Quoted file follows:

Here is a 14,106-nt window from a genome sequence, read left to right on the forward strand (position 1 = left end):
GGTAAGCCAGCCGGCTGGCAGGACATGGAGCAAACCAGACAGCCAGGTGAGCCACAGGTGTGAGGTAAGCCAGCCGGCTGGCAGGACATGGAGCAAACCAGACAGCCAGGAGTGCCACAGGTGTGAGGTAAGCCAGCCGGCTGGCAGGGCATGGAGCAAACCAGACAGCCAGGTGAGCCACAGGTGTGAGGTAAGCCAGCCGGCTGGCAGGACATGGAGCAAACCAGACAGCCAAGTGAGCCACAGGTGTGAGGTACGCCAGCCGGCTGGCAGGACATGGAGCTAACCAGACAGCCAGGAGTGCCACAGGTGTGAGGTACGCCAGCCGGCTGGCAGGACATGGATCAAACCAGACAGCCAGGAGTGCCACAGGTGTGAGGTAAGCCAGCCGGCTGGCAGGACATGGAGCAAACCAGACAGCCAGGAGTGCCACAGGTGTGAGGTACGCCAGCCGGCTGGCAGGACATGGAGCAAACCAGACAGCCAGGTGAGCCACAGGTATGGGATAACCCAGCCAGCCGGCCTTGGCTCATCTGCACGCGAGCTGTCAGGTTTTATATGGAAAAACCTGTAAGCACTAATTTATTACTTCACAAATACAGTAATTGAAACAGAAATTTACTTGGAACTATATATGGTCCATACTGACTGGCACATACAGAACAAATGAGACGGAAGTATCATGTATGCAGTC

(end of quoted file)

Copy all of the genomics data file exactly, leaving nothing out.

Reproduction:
Here is a 14,106-nt window from a genome sequence, read left to right on the forward strand (position 1 = left end):
GGTAAGCCAGCCGGCTGGCAGGACATGGAGCAAACCAGACAGCCAGGTGAGCCACAGGTGTGAGGTAAGCCAGCCGGCTGGCAGGACATGGAGCAAACCAGACAGCCAGGAGTGCCACAGGTGTGAGGTAAGCCAGCCGGCTGGCAGGGCATGGAGCAAACCAGACAGCCAGGTGAGCCACAGGTGTGAGGTAAGCCAGCCGGCTGGCAGGACATGGAGCAAACCAGACAGCCAAGTGAGCCACAGGTGTGAGGTACGCCAGCCGGCTGGCAGGACATGGAGCTAACCAGACAGCCAGGAGTGCCACAGGTGTGAGGTACGCCAGCCGGCTGGCAGGACATGGATCAAACCAGACAGCCAGGAGTGCCACAGGTGTGAGGTAAGCCAGCCGGCTGGCAGGACATGGAGCAAACCAGACAGCCAGGAGTGCCACAGGTGTGAGGTACGCCAGCCGGCTGGCAGGACATGGAGCAAACCAGACAGCCAGGTGAGCCACAGGTATGGGATAACCCAGCCAGCCGGCCTTGGCTCATCTGCACGCGAGCTGTCAGGTTTTATATGGAAAAACCTGTAAGCACTAATTTATTACTTCACAAATACAGTAATTGAAACAGAAATTTACTTGGAACTATATATGGTCCATACTGACTGGCACATACAGAACAAATGAGACGGAAGTATCATGTATGCAGTC